The endangered mountain gorillas are tried to protect and preserve through numerous measures, especially against poachers and illegal traders. The "Gorillas in the Fog" film, which was awarded the "Golden Globe", brought the animals into the consciousness of people around the world. The film shows the life and work of the American Dian Fossey (1932-1985) with the gorillas in Rwanda. Fossey was discovered in her hut at the Karisoke Research Center on December 27, 1985 with her head bashed in. The murder was never solved. At her request, she was buried in the gorilla cemetery that she herself had laid out near her hut.

Natural beauties

Akagera swamps

The extensive Akagera swamps in eastern Rwanda are fed by the Akagera Nile and consist of 12 smaller and larger lakes. While a large part of the swamp area lies in the area of Rwanda and forms an important part of the Akagera National Park, the smaller eastern part belongs to Tanzania.

Nyungwe Forest (Foręt Naturel de Nyungwe)

The 970 km² evergreen Foręt Naturel de Nyungwe is a mountain rainforest that extends in the south-west of Rwanda and is the largest unified mountain forest in East and Central Africa. Up to 75 species of mammals, 120 butterflies and 175 bird species live in the Nyungwe Forest. The forest, which has been registered as a national park since 2004, can be visited on guided hiking tours, with the chimpanzees being one of the highlights of the tour.

Gishwati Forest (Foręt Naturel de Gishwati)

Once the second largest natural forest in the country, it extends on the eastern shore of Lake Kivu and was once connected to the Nyungwe Forest. Nowadays only a few spots are left of the once very imposing forest. The rest today consists of settlements, fields and tea plantations.

Virunga volcanoes between Ruhengeri and Gisenyi

The ensemble of eight Virunga volcanoes in the border area between Rwanda, Uganda and the Democratic Republic of the Congo is worth seeing. The volcanoes lie between Lake Eduard and Lake Kiwu and are therefore in the East African Rift Valley. The Nyiragongo (3,462 m) and the Nyamuragira are in the Democratic Republic of the Congo (3,063 m).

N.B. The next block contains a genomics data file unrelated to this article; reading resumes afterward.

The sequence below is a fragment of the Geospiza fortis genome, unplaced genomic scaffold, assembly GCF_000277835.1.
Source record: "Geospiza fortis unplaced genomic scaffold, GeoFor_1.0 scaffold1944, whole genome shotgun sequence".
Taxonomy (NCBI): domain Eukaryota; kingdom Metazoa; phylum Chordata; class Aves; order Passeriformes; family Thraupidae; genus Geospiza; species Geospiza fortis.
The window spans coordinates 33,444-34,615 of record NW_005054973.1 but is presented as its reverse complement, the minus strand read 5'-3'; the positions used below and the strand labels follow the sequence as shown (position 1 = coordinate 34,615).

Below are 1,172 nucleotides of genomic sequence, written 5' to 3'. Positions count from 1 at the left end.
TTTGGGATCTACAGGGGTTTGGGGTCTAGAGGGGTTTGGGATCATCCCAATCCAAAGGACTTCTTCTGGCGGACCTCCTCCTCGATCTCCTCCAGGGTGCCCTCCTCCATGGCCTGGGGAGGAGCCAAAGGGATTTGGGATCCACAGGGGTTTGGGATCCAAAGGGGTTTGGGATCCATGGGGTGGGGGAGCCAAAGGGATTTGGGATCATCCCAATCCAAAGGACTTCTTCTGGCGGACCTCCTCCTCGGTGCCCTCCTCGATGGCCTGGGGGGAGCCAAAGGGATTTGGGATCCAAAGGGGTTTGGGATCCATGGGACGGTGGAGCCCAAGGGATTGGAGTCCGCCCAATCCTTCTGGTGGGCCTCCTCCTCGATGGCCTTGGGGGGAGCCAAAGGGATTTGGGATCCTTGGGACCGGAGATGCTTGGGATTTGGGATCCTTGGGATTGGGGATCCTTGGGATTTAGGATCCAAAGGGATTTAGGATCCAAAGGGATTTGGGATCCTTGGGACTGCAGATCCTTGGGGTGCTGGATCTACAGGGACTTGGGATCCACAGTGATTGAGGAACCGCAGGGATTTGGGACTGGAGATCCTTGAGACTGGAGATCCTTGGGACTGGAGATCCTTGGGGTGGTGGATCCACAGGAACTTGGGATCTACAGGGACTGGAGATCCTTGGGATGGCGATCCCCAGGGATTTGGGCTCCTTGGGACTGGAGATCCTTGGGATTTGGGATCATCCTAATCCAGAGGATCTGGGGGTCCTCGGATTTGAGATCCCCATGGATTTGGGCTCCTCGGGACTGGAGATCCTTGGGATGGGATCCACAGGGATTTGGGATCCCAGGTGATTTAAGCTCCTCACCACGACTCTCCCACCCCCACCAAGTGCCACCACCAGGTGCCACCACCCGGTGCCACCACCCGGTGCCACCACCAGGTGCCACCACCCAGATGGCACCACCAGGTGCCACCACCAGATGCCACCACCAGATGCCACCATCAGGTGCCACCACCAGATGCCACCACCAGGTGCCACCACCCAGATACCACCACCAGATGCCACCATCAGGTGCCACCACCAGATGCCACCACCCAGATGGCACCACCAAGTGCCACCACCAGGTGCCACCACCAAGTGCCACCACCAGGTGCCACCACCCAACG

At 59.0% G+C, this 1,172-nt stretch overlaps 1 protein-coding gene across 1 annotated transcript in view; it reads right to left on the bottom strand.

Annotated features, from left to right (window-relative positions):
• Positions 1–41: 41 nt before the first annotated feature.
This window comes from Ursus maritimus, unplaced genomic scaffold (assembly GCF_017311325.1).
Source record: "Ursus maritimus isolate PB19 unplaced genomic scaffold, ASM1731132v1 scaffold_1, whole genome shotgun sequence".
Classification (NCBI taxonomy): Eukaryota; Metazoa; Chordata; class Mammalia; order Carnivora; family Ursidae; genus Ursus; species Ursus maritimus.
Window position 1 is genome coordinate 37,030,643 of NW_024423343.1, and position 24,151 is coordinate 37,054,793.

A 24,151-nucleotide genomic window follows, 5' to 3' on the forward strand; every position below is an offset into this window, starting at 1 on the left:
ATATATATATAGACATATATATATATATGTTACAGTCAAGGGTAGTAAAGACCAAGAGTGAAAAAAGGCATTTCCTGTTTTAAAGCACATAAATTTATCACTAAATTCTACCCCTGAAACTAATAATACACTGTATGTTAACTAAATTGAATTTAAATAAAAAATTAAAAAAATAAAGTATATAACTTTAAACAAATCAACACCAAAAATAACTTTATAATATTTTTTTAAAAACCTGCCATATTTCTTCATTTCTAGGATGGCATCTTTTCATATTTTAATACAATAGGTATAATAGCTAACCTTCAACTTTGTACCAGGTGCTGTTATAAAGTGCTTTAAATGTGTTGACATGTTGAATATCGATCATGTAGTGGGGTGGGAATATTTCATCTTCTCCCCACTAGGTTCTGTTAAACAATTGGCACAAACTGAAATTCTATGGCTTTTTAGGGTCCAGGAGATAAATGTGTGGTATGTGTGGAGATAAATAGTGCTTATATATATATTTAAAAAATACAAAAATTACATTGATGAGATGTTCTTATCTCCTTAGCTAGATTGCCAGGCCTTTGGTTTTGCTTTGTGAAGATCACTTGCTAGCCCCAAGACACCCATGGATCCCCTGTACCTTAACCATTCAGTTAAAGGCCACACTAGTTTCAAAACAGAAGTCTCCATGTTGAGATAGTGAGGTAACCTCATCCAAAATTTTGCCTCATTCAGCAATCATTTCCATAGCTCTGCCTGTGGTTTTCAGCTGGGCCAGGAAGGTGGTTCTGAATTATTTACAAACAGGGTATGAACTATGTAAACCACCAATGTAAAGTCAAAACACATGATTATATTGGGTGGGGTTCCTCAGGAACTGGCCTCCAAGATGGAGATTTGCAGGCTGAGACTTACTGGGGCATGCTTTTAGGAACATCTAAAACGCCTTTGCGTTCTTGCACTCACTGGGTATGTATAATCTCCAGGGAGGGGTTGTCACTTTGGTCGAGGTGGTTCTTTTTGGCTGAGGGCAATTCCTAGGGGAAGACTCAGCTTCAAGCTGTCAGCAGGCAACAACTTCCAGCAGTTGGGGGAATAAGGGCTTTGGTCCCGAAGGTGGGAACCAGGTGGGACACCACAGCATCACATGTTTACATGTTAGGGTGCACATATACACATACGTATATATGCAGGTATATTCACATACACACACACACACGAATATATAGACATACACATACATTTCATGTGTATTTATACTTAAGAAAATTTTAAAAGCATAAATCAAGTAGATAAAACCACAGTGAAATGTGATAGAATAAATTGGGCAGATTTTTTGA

In 1977, the Nyiragongo erupted over 2,000 people.

In the center of the ensemble - in Rwanda - are the Karisimbi and the Visoke (Bisoke) (3,711 m). The Mikeno (4,437 m) - also in the center of the ensemble - is located in the Democratic Republic of the Congo, near the border with Rwanda. In the east of the ensemble, in the triangle of Rwanda, Unganda and the Democratic Republic of the Congo, lie the Sabinyo (3,634 m), in Uganda the Gahinga (3,474 m) and in the border area of Rwanda and Uganda the Muhabura (4,127 m). The volcanoes are covered in tropical rainforest and are home to the mountain gorillas mentioned above. Between the two volcanoes, the Karisimbi and the Visoke, lies the research station for mountain gorillas - the "Karisoke Research Center" - the center founded by Dian Fossey in 1967 - became a research station for mountain gorillas.

National parks

Akagera National Park

The park was founded in 1934 with an area of 2,500 km² by the Belgians, the former colonial rulers. Today the park covers an area of approx. 900 km². It is located in the northeast of Rwanda, on the border with Tanzania. It is dominated by swamps and small lakes that drain to the Kagera River. The park got its name after the approximately 900 km long river Kagera, which belongs to the river system of the upper Nile in the area of Lake Victoria. In parts it forms the border between Rwanda and Tanzania and later between Tanzania and Uganda. It drains Lake Rugwero and is one of the headwaters of the Nile, which is furthest from its confluence with the Mediterranean.

The landscape of the park is rather flat and consists of wide plains overgrown with grass, the Euphorbia candelabra bush and partially with forests.

In the park you will find various species of monkeys, antelopes including eland, buffalo, elas, elephants, hippos, hyenas, impalas, cats, leopards, lions, Maasai giraffes, Nile crocodiles, topis, waterbuck as well as zebras and civets.